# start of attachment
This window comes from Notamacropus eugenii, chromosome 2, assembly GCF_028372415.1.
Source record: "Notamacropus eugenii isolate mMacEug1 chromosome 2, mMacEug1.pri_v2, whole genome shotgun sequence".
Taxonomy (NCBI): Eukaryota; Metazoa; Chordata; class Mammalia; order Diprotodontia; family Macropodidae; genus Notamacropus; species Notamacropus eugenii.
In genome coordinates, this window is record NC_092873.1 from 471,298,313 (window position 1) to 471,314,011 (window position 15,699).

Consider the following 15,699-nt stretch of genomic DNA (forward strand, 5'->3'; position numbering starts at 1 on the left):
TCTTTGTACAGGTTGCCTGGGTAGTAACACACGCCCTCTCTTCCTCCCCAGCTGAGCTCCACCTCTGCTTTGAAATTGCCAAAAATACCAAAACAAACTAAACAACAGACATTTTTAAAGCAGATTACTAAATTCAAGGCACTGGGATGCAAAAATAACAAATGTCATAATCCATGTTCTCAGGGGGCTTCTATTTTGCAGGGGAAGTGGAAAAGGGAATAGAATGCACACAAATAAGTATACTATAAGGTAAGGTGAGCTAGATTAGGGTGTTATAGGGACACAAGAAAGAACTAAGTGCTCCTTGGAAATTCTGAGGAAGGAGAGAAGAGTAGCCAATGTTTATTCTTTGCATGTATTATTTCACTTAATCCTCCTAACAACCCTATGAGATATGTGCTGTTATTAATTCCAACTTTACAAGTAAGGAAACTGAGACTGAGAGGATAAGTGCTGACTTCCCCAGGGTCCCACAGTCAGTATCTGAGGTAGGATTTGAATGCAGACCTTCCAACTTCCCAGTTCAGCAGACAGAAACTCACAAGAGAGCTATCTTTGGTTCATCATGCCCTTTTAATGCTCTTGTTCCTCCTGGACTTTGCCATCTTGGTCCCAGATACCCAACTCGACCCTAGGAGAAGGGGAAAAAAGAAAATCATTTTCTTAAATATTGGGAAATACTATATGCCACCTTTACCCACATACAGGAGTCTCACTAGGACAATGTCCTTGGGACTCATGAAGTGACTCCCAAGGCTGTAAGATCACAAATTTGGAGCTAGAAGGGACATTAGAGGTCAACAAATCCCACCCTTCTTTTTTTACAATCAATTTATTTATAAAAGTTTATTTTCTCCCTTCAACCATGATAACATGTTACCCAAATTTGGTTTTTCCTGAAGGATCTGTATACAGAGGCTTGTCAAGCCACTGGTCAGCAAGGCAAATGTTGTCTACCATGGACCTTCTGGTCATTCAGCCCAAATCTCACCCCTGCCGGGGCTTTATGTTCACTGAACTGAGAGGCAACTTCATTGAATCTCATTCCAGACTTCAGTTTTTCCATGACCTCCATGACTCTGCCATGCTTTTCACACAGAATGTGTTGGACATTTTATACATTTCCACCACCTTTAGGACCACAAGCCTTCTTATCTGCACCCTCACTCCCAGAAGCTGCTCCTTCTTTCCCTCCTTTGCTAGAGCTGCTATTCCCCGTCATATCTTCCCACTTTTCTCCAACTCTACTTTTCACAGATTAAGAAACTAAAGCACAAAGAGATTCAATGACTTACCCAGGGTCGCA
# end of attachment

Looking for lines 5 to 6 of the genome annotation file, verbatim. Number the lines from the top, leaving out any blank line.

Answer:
Consider the following 15,699-nt stretch of genomic DNA (forward strand, 5'->3'; position numbering starts at 1 on the left):
TCTTTGTACAGGTTGCCTGGGTAGTAACACACGCCCTCTCTTCCTCCCCAGCTGAGCTCCACCTCTGCTTTGAAATTGCCAAAAATACCAAAACAAACTAAACAACAGACATTTTTAAAGCAGATTACTAAATTCAAGGCACTGGGATGCAAAAATAACAAATGTCATAATCCATGTTCTCAGGGGGCTTCTATTTTGCAGGGGAAGTGGAAAAGGGAATAGAATGCACACAAATAAGTATACTATAAGGTAAGGTGAGCTAGATTAGGGTGTTATAGGGACACAAGAAAGAACTAAGTGCTCCTTGGAAATTCTGAGGAAGGAGAGAAGAGTAGCCAATGTTTATTCTTTGCATGTATTATTTCACTTAATCCTCCTAACAACCCTATGAGATATGTGCTGTTATTAATTCCAACTTTACAAGTAAGGAAACTGAGACTGAGAGGATAAGTGCTGACTTCCCCAGGGTCCCACAGTCAGTATCTGAGGTAGGATTTGAATGCAGACCTTCCAACTTCCCAGTTCAGCAGACAGAAACTCACAAGAGAGCTATCTTTGGTTCATCATGCCCTTTTAATGCTCTTGTTCCTCCTGGACTTTGCCATCTTGGTCCCAGATACCCAACTCGACCCTAGGAGAAGGGGAAAAAAGAAAATCATTTTCTTAAATATTGGGAAATACTATATGCCACCTTTACCCACATACAGGAGTCTCACTAGGACAATGTCCTTGGGACTCATGAAGTGACTCCCAAGGCTGTAAGATCACAAATTTGGAGCTAGAAGGGACATTAGAGGTCAACAAATCCCACCCTTCTTTTTTTACAATCAATTTATTTATAAAAGTTTATTTTCTCCCTTCAACCATGATAACATGTTACCCAAATTTGGTTTTTCCTGAAGGATCTGTATACAGAGGCTTGTCAAGCCACTGGTCAGCAAGGCAAATGTTGTCTACCATGGACCTTCTGGTCATTCAGCCCAAATCTCACCCCTGCCGGGGCTTTATGTTCACTGAACTGAGAGGCAACTTCATTGAATCTCATTCCAGACTTCAGTTTTTCCATGACCTCCATGACTCTGCCATGCTTTTCACACAGAATGTGTTGGACATTTTATACATTTCCACCACCTTTAGGACCACAAGCCTTCTTATCTGCACCCTCACTCCCAGAAGCTGCTCCTTCTTTCCCTCCTTTGCTAGAGCTGCTATTCCCCGTCATATCTTCCCACTTTTCTCCAACTCTACTTTTCACAGATTAAGAAACTAAAGCACAAAGAGATTCAATGACTTACCCAGGGTCGCA